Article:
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Rotten Excuse for a Christmas Card…

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I’m always a little bit torn about whether to send Christmas letters, or even cards. On one hand, I love to send and receive personal notes, even if I don’t manage it very often. On the other hand, my little family usually doesn’t have a lot to report. Also, while I love getting them (friends and loved ones, please don’t be offended), I’m not very sentimental about keeping cards. My best friend is a card-keeping ninja. She puts me to shame, but apparently not enough to change my ways. I hope you’ll accept our cheap, online approximation of a personal card.

This year, we shook things up a bit. We moved back home last spring, after nearly 13 years in Iowa. Shortly after we sold our home, my husband injured his shoulder, which complicated his job search. Lovely, lovely friends helped us load the moving truck and we said our goodbyes. Less than a month after our move, the husband underwent (expensive) surgery and quite a lot of physical therapy before starting at a new job in a different field. Our eight year old left good friends and started at a new school. One of our beloved dogs died, and we brought home a rambunctious, athletic, seven-month-old puppy shortly thereafter. I recently started working part-time and our three-year-old started preschool. To sum up, we made all the life changes this year.

Moving is always difficult, even if the move is a good one, and ours was no exception. That said, our families have supported us in every possible way. They graciously shouldered so much of our stress and continue to offer their help and company. Having them close is a huge source of joy for us and we hope that we can return their kindness.

Our fantastic girls are full of irritat– vibrant energy. It is never not noisy at our house. Our oldest is trying ballet, loves to read and play outside and lives in her imagination. She talks non-stop. She surprises, amuses, and terrifies us with her quick mind and tongue. It is beautiful to see her growing thoughtfulness. Her little sister is a sweet, cranky, articulate, mischievous little thing. She is methodical where her sister is creative. She also screams a lot.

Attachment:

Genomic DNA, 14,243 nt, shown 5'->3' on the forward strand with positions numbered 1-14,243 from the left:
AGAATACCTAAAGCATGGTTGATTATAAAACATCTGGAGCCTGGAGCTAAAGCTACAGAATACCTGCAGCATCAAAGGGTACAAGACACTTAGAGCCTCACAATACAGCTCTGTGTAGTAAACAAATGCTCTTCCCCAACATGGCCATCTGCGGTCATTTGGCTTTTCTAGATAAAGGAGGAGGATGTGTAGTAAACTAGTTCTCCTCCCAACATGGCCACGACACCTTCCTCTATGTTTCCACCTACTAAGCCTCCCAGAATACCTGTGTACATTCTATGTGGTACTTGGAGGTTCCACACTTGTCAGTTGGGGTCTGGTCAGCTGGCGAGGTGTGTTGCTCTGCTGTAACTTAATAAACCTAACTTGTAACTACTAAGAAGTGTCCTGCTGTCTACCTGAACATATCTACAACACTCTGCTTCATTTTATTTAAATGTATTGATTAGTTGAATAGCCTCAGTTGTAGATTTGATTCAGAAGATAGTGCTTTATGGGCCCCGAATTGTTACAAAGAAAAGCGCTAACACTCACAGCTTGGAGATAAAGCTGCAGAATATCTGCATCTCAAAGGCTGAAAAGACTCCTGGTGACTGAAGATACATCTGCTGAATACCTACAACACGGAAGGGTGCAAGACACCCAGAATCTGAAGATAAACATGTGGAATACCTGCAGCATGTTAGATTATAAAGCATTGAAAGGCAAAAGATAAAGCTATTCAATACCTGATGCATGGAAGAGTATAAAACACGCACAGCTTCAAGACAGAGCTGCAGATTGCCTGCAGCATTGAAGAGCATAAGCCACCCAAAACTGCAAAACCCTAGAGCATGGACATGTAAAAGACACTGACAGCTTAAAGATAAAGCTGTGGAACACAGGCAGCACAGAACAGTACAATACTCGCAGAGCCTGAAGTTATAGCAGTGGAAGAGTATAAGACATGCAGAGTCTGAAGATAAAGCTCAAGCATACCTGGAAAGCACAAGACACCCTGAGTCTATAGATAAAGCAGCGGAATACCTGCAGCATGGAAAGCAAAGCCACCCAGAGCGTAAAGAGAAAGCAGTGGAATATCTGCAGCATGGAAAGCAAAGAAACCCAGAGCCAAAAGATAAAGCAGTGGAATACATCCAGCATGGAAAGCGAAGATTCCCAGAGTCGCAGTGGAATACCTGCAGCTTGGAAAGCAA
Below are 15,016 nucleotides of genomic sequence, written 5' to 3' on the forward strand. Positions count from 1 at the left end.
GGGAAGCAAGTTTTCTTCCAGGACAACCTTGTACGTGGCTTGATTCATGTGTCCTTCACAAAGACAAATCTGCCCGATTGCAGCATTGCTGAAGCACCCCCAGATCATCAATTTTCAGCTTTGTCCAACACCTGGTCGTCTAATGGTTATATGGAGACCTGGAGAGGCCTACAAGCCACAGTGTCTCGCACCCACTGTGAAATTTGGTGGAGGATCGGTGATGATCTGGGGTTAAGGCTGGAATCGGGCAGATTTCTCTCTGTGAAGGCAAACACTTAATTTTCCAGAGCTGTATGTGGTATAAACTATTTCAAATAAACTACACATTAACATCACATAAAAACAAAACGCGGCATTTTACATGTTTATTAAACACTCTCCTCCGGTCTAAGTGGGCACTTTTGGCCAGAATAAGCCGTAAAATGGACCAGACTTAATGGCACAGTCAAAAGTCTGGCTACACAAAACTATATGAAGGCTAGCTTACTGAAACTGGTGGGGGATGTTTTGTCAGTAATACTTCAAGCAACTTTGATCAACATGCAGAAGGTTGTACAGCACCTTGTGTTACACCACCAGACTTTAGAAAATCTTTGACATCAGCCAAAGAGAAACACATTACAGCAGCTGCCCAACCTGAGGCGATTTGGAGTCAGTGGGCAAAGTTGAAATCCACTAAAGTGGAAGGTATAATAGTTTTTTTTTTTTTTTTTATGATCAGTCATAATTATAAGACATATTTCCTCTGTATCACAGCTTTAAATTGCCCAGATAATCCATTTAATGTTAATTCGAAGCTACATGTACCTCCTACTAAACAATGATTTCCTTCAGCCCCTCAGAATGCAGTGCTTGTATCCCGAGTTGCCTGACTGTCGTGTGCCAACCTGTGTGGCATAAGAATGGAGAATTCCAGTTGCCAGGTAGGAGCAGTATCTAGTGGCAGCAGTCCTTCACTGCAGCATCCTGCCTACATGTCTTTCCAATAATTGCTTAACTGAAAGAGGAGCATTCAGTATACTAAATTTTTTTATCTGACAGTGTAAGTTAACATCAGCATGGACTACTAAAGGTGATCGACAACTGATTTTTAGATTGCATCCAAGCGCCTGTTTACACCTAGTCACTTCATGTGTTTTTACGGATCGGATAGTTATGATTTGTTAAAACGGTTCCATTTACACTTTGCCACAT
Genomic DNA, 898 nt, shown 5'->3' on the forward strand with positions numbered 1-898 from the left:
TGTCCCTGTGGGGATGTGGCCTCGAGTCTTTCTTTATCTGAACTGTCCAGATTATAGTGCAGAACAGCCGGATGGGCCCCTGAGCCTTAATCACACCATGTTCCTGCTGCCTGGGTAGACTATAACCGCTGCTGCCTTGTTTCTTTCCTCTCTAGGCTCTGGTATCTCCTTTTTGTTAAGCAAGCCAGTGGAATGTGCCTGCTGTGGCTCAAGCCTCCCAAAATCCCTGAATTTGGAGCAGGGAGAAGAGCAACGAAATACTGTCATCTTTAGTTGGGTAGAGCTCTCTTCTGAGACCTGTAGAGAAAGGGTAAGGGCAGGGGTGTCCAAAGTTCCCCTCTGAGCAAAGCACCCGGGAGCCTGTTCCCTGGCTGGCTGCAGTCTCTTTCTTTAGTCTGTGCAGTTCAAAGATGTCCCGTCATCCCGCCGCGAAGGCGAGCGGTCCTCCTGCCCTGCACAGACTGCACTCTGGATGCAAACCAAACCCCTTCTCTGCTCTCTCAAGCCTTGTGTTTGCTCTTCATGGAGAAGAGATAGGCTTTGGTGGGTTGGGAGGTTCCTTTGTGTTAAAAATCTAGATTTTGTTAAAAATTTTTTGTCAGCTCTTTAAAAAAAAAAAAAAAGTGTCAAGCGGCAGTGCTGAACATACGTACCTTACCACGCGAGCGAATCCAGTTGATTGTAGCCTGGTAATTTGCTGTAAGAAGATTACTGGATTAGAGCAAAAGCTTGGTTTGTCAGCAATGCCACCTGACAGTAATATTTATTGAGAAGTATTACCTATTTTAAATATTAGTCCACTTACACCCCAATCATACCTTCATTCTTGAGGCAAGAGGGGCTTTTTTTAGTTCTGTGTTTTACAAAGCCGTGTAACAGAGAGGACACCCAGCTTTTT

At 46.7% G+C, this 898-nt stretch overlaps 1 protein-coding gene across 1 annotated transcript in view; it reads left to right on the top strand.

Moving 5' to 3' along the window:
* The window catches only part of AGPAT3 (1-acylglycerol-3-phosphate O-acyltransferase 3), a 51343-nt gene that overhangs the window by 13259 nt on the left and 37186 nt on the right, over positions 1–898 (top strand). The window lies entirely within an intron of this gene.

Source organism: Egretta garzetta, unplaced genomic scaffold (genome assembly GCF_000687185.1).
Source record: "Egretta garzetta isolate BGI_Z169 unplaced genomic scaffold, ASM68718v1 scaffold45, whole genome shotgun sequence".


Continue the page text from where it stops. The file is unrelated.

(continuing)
Honestly, the last eight or so months have left me too tired to reflect on any insights or draw any pretty conclusions about our experiences. We’re just looking forward to continued settling. Being nearer family has triggered some nostalgia and greater desire to honor/create traditions for my own kids. We’re looking forward to a 2019 full of opportunites to do just that.

Cheers, 2019! Have a peaceful year, all!

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Celebrating My Little Women

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My beloved copy of Rose in Bloom

I know – this post title is unforgivably sappy, but it’s my nod to Louisa May Alcott, whose books I devoured as a young girl. Disappearing into her simple, sweet, almost agonizingly wholesome worlds was like eating roast and potatoes on Sunday. Considering her own less-than-traditional bent and the challenges she faced as a woman advocating for greater equality, maybe Louisa May’s writing offered her a similar escape. Today seemed appropriate to recognize her since it is, apparently, National Women’s Day. I was only recently (an hour ago) made aware of this holiday; thank heaven I have Facebook to educate me about such things.

Never in one of Ms. Alcott’s books did surly, half -asleep parents try to get a surly, fully-awake, kicking-and-screaming kid to the bus stop in time. Jo’s strong will was romantic, and her mistakes were always rewarded with valuable life lessons that she took straight to heart. Her mother seemed ever peaceful and confident that her girls were not, in fact, little miscreants destined to drive her mad. On this particular, rocky morning, I look to Louisa May Alcott to remind me of the beauty of a strong will. I am blessed to have one daughter who knows what she wants, who feels that her opinions are valuable. The other, just two, is clearly following in her sister’s footsteps as she screams “Mine!!” and chases Olive to her room, arms flailing.

There are plenty of challenges ahead, but both of my girls show kindness and vulnerability, too. Today, then, I take a page from Mrs. March’s book, and celebrate the depth, strength, sweetness, and beauty in my girls while I pretend to be sure that we can successfully bring them up. Thank God for my rosebuds, not yet in bloom.

 

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On Rare Moments Alone

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Like so many parents, I seldom have time alone.  I love my kiddos, even like them, but I’m an introvert and the relentless noise of childhood and the availability my children require of me can take their toll. My fantastic husband knows me well and encourages me to get out of the house by myself when I can. Still, quality time – even if it’s just with oneself  – takes a certain energy. Often, I wind up at some store or another despite the fact that I hate shopping. I know that a walk around the lake, time to read or pray or write, even exercise would be much more refreshing but I just can’t quite bring myself to do those things when I’m already burned out. But, I digress.